“(The poem) really connects the reader to the emotion of what might have been happening that day.” – Laurie Murphy, Project Bookmark Canada
Project Bookmark Canada is unveiling historic plaques in Batoche next month in light of the 175th anniversary of the birth of Louis Riel.
This charitable initiative allows people to step inside the lives of literary characters. Project Bookmark Canada displays poems or excerpts from fiction in the exact locations they take place.
On Nov. 16—Louis Riel Day—they’ll be revealing the newest ‘bookmark’ at the Batoche National Historic Site. That’s where Riel led the North West Resistance and fought for Métis rights.
The project is in partnership with the Batoche National Historic Site and the Gabriel Dumont Institute. It’s partly funded by the Government of Canada.
It will be not only the first bookmark in Saskatchewan, but also the first one displaying the work of an Indigenous writer.
The two plaques, one in French and one in English, will read Gregory Scofield’s poem “The Sewing Circle” from his collection Louis: the Heretic Poems. The collection was published in 2011.
The summary says Louis: the Heretic Poems challenges “the traditional conceptions as simply a folk hero and martyr. By juxtaposing historical events and quotes with the poetic narrative, Scofield draws attention to the side of the Métis leader that most Canadians have never contemplated: that of husband, father, friend and lover, poet and visionary.”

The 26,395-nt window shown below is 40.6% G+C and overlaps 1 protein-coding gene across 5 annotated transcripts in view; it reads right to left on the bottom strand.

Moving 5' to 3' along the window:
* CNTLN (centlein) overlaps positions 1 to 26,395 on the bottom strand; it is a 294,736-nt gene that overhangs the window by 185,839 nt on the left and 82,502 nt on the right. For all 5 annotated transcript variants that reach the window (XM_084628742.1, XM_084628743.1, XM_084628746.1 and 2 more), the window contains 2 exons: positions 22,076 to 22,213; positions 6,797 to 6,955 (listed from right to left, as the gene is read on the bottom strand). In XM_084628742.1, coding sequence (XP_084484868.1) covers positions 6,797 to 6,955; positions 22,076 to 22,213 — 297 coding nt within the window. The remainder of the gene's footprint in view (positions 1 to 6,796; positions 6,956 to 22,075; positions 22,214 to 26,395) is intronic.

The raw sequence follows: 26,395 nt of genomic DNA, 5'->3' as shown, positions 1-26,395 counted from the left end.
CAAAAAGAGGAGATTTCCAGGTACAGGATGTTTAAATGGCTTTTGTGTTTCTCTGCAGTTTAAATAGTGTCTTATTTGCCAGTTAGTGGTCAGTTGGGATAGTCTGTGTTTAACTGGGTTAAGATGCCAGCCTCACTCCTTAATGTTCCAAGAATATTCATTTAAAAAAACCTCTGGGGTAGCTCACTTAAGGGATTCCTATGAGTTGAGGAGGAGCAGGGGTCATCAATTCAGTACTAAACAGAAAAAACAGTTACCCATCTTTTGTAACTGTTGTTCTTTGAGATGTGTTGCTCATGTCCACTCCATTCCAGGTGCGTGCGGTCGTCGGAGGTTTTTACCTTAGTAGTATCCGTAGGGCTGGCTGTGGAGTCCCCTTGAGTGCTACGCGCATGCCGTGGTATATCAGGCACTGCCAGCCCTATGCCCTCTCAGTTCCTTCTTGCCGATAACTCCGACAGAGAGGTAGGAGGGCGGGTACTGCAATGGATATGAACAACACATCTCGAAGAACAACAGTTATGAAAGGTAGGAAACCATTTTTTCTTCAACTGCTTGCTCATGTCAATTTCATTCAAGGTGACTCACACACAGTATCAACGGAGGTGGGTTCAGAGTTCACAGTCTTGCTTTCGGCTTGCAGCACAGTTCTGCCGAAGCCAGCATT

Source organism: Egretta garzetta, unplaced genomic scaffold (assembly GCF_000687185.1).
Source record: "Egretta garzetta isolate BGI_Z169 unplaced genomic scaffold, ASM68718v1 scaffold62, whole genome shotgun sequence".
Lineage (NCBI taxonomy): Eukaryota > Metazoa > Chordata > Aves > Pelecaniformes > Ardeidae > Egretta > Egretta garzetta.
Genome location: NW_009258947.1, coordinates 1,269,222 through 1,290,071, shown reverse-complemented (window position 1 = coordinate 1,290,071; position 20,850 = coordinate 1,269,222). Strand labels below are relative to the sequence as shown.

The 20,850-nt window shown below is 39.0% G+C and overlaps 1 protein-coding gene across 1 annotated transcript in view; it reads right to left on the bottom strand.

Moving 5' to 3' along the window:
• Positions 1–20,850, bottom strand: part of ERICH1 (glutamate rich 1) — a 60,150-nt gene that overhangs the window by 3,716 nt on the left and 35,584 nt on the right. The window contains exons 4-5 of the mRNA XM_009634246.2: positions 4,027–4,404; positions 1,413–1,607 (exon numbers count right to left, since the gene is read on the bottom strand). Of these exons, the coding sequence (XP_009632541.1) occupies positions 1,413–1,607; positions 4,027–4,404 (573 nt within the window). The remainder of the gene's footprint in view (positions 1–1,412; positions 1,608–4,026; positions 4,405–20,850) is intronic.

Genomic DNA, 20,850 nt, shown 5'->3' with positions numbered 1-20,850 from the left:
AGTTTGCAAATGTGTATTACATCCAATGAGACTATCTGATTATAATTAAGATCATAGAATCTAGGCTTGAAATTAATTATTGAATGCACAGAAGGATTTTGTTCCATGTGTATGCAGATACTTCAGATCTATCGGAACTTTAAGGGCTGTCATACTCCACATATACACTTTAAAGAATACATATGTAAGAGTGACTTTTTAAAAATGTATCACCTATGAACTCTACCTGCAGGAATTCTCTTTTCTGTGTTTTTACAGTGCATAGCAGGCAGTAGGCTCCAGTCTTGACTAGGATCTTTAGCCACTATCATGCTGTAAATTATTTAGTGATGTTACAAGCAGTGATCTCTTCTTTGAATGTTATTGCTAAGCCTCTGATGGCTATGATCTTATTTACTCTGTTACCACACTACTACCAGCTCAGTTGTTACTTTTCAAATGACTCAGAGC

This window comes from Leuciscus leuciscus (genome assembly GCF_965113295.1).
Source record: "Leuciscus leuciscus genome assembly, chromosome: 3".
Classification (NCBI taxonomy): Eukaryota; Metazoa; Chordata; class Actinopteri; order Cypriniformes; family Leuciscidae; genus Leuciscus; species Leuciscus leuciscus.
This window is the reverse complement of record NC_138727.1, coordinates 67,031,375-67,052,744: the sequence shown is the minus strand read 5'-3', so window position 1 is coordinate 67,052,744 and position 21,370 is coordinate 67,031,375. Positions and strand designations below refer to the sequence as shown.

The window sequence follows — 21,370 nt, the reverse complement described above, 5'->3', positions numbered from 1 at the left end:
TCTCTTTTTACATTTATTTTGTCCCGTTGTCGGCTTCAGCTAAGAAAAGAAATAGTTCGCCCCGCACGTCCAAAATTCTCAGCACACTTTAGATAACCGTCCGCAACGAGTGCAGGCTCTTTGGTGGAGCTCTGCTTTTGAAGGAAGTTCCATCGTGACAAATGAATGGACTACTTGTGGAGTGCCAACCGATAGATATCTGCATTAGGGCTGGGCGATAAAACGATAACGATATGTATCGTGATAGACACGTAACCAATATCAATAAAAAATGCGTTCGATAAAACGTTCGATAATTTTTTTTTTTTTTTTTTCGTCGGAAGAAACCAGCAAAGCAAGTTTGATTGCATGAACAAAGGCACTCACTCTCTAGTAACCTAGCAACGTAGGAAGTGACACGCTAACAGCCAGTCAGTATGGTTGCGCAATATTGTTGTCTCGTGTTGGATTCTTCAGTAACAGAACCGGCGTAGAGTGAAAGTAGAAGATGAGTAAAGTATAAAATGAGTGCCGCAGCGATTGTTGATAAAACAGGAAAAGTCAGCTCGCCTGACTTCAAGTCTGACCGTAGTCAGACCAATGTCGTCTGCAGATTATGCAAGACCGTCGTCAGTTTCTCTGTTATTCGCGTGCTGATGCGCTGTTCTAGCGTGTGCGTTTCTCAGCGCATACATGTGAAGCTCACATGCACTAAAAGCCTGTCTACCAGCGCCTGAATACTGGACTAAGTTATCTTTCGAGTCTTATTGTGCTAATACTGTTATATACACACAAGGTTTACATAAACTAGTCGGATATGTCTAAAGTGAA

According to a news release, “The Sewing Circle” is narrated by an older woman to her fellow mothers and wives on May 12, 1885: the last day of the Red River Resistance. The poem names several instrumental women in the battle.
“It really connects the reader to the emotion of what might have been happening that day,” said Laurie Murphy, executive director of Project Bookmark Canada.
“It’s a fantastic opportunity for us to have a bookmark in Saskatchewan with this amazing writer and (this) subject matter.”
Murphy said their hope is to get a third plaque that displays the poem in Michif, the Métis language.
The public is invited to the unveiling from 11 a.m. to 2:30 p.m. on Nov. 16. Scofield will be in attendance.
He is a Red River Métis of a Cree, Scottish and European background. His ancestors trace back to to the fur trade in the Métis community of Kinosota, Manitoba.
Project Bookmark Canada dates back to over a decade ago. Author Miranda Hill came up with the idea when she was walking in the places authors of books were writing about.
“She wanted readers to step right into the stories, experiencing the authors’ visions and the real locales simultaneously,” said the release.
The project currently has 28 bookmarks across Canada, including in Winnipeg and Calgary.
To see a full map of the bookmark locations and their literature, visit www.projectbookmarkcanada.ca. Donations can also be made through their website, or you can mail a cheque to their office at 300 – 192 Spadina Avenue, Toronto, Ontario, M5T 2C2. Donations over $50 will be issued a tax receipt.